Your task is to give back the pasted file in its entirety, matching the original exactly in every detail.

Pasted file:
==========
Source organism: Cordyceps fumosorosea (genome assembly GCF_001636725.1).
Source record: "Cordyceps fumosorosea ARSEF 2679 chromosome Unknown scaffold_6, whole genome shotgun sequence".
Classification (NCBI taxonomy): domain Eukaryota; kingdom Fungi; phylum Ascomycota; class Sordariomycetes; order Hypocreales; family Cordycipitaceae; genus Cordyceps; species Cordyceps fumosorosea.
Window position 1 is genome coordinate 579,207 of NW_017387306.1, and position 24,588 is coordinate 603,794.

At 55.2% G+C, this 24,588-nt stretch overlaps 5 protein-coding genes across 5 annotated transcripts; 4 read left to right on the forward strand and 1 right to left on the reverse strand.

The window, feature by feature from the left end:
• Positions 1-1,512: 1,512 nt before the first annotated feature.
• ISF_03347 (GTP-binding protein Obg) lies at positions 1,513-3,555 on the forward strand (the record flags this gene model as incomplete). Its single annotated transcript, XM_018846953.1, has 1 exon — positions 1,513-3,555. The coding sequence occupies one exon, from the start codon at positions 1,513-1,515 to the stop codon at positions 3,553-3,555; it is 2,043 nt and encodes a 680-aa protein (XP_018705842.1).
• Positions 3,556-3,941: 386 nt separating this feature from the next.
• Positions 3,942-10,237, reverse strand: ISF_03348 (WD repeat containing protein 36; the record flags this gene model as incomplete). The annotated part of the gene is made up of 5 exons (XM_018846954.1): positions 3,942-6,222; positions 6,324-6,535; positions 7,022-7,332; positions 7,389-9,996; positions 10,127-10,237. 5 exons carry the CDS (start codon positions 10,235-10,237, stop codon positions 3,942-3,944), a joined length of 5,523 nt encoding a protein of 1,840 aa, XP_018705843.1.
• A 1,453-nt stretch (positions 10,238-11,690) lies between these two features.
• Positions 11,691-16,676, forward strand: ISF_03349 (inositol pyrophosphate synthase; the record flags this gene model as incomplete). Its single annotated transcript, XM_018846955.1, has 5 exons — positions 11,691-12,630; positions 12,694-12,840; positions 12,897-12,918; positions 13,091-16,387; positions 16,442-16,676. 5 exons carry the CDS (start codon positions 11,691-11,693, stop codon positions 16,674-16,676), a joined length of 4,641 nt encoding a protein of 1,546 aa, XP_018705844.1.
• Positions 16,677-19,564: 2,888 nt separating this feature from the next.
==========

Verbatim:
Source organism: Cordyceps fumosorosea (genome assembly GCF_001636725.1).
Source record: "Cordyceps fumosorosea ARSEF 2679 chromosome Unknown scaffold_6, whole genome shotgun sequence".
Classification (NCBI taxonomy): domain Eukaryota; kingdom Fungi; phylum Ascomycota; class Sordariomycetes; order Hypocreales; family Cordycipitaceae; genus Cordyceps; species Cordyceps fumosorosea.
Window position 1 is genome coordinate 579,207 of NW_017387306.1, and position 24,588 is coordinate 603,794.

At 55.2% G+C, this 24,588-nt stretch overlaps 5 protein-coding genes across 5 annotated transcripts; 4 read left to right on the forward strand and 1 right to left on the reverse strand.

The window, feature by feature from the left end:
• Positions 1-1,512: 1,512 nt before the first annotated feature.
• ISF_03347 (GTP-binding protein Obg) lies at positions 1,513-3,555 on the forward strand (the record flags this gene model as incomplete). Its single annotated transcript, XM_018846953.1, has 1 exon — positions 1,513-3,555. The coding sequence occupies one exon, from the start codon at positions 1,513-1,515 to the stop codon at positions 3,553-3,555; it is 2,043 nt and encodes a 680-aa protein (XP_018705842.1).
• Positions 3,556-3,941: 386 nt separating this feature from the next.
• Positions 3,942-10,237, reverse strand: ISF_03348 (WD repeat containing protein 36; the record flags this gene model as incomplete). The annotated part of the gene is made up of 5 exons (XM_018846954.1): positions 3,942-6,222; positions 6,324-6,535; positions 7,022-7,332; positions 7,389-9,996; positions 10,127-10,237. 5 exons carry the CDS (start codon positions 10,235-10,237, stop codon positions 3,942-3,944), a joined length of 5,523 nt encoding a protein of 1,840 aa, XP_018705843.1.
• A 1,453-nt stretch (positions 10,238-11,690) lies between these two features.
• Positions 11,691-16,676, forward strand: ISF_03349 (inositol pyrophosphate synthase; the record flags this gene model as incomplete). Its single annotated transcript, XM_018846955.1, has 5 exons — positions 11,691-12,630; positions 12,694-12,840; positions 12,897-12,918; positions 13,091-16,387; positions 16,442-16,676. 5 exons carry the CDS (start codon positions 11,691-11,693, stop codon positions 16,674-16,676), a joined length of 4,641 nt encoding a protein of 1,546 aa, XP_018705844.1.
• Positions 16,677-19,564: 2,888 nt separating this feature from the next.